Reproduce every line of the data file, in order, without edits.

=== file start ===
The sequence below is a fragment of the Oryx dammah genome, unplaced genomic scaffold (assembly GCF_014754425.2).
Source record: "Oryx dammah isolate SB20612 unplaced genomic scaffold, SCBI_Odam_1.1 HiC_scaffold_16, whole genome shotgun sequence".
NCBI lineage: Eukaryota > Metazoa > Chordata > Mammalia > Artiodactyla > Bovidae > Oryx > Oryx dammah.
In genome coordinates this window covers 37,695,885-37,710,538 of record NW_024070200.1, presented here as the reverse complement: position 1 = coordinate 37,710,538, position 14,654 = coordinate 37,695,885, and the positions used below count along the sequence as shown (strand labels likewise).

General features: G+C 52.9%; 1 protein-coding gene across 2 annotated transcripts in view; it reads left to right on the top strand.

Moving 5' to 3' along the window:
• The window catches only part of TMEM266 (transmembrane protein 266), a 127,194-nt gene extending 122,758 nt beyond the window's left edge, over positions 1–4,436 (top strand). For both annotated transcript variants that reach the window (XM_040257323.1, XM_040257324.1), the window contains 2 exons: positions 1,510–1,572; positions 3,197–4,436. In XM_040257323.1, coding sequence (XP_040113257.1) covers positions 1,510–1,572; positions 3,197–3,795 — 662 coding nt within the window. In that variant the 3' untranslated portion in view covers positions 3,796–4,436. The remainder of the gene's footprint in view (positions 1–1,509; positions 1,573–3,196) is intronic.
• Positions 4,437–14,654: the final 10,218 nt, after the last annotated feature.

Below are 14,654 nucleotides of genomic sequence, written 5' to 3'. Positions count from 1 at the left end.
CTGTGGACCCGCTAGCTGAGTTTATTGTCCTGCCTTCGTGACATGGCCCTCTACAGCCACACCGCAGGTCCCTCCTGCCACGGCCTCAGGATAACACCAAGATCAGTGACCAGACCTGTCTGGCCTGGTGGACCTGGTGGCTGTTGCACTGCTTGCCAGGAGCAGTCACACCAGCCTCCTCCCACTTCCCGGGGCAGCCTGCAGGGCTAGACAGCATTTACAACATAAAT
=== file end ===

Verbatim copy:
The sequence below is a fragment of the Oryx dammah genome, unplaced genomic scaffold (assembly GCF_014754425.2).
Source record: "Oryx dammah isolate SB20612 unplaced genomic scaffold, SCBI_Odam_1.1 HiC_scaffold_16, whole genome shotgun sequence".
NCBI lineage: Eukaryota > Metazoa > Chordata > Mammalia > Artiodactyla > Bovidae > Oryx > Oryx dammah.
In genome coordinates this window covers 37,695,885-37,710,538 of record NW_024070200.1, presented here as the reverse complement: position 1 = coordinate 37,710,538, position 14,654 = coordinate 37,695,885, and the positions used below count along the sequence as shown (strand labels likewise).

General features: G+C 52.9%; 1 protein-coding gene across 2 annotated transcripts in view; it reads left to right on the top strand.

Moving 5' to 3' along the window:
• The window catches only part of TMEM266 (transmembrane protein 266), a 127,194-nt gene extending 122,758 nt beyond the window's left edge, over positions 1–4,436 (top strand). For both annotated transcript variants that reach the window (XM_040257323.1, XM_040257324.1), the window contains 2 exons: positions 1,510–1,572; positions 3,197–4,436. In XM_040257323.1, coding sequence (XP_040113257.1) covers positions 1,510–1,572; positions 3,197–3,795 — 662 coding nt within the window. In that variant the 3' untranslated portion in view covers positions 3,796–4,436. The remainder of the gene's footprint in view (positions 1–1,509; positions 1,573–3,196) is intronic.
• Positions 4,437–14,654: the final 10,218 nt, after the last annotated feature.

Below are 14,654 nucleotides of genomic sequence, written 5' to 3'. Positions count from 1 at the left end.
CTGTGGACCCGCTAGCTGAGTTTATTGTCCTGCCTTCGTGACATGGCCCTCTACAGCCACACCGCAGGTCCCTCCTGCCACGGCCTCAGGATAACACCAAGATCAGTGACCAGACCTGTCTGGCCTGGTGGACCTGGTGGCTGTTGCACTGCTTGCCAGGAGCAGTCACACCAGCCTCCTCCCACTTCCCGGGGCAGCCTGCAGGGCTAGACAGCATTTACAACATAAAT